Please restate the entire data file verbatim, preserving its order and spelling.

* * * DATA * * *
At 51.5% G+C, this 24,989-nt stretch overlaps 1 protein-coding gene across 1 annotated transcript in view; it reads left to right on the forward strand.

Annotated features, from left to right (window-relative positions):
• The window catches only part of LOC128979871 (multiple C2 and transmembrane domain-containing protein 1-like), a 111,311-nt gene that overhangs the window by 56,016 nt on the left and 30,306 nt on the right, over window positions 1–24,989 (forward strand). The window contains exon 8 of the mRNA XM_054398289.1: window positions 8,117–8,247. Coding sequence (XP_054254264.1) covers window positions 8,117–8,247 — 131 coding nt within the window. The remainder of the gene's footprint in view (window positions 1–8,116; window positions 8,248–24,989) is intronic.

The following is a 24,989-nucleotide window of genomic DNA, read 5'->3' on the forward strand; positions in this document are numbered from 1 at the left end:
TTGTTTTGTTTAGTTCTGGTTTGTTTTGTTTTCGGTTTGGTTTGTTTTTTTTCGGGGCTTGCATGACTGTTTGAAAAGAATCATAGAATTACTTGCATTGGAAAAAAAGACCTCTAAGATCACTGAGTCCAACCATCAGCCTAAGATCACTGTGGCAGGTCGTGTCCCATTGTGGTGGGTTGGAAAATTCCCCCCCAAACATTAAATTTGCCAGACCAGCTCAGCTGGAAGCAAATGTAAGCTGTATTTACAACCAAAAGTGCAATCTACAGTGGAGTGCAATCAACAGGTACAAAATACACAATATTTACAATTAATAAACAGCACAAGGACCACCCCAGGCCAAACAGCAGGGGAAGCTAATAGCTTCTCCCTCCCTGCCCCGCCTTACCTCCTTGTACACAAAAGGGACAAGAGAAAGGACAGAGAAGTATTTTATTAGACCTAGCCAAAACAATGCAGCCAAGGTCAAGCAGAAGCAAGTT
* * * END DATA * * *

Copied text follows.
At 51.5% G+C, this 24,989-nt stretch overlaps 1 protein-coding gene across 1 annotated transcript in view; it reads left to right on the forward strand.

Annotated features, from left to right (window-relative positions):
• The window catches only part of LOC128979871 (multiple C2 and transmembrane domain-containing protein 1-like), a 111,311-nt gene that overhangs the window by 56,016 nt on the left and 30,306 nt on the right, over window positions 1–24,989 (forward strand). The window contains exon 8 of the mRNA XM_054398289.1: window positions 8,117–8,247. Coding sequence (XP_054254264.1) covers window positions 8,117–8,247 — 131 coding nt within the window. The remainder of the gene's footprint in view (window positions 1–8,116; window positions 8,248–24,989) is intronic.

The following is a 24,989-nucleotide window of genomic DNA, read 5'->3' on the forward strand; positions in this document are numbered from 1 at the left end:
TTGTTTTGTTTAGTTCTGGTTTGTTTTGTTTTCGGTTTGGTTTGTTTTTTTTCGGGGCTTGCATGACTGTTTGAAAAGAATCATAGAATTACTTGCATTGGAAAAAAAGACCTCTAAGATCACTGAGTCCAACCATCAGCCTAAGATCACTGTGGCAGGTCGTGTCCCATTGTGGTGGGTTGGAAAATTCCCCCCCAAACATTAAATTTGCCAGACCAGCTCAGCTGGAAGCAAATGTAAGCTGTATTTACAACCAAAAGTGCAATCTACAGTGGAGTGCAATCAACAGGTACAAAATACACAATATTTACAATTAATAAACAGCACAAGGACCACCCCAGGCCAAACAGCAGGGGAAGCTAATAGCTTCTCCCTCCCTGCCCCGCCTTACCTCCTTGTACACAAAAGGGACAAGAGAAAGGACAGAGAAGTATTTTATTAGACCTAGCCAAAACAATGCAGCCAAGGTCAAGCAGAAGCAAGTT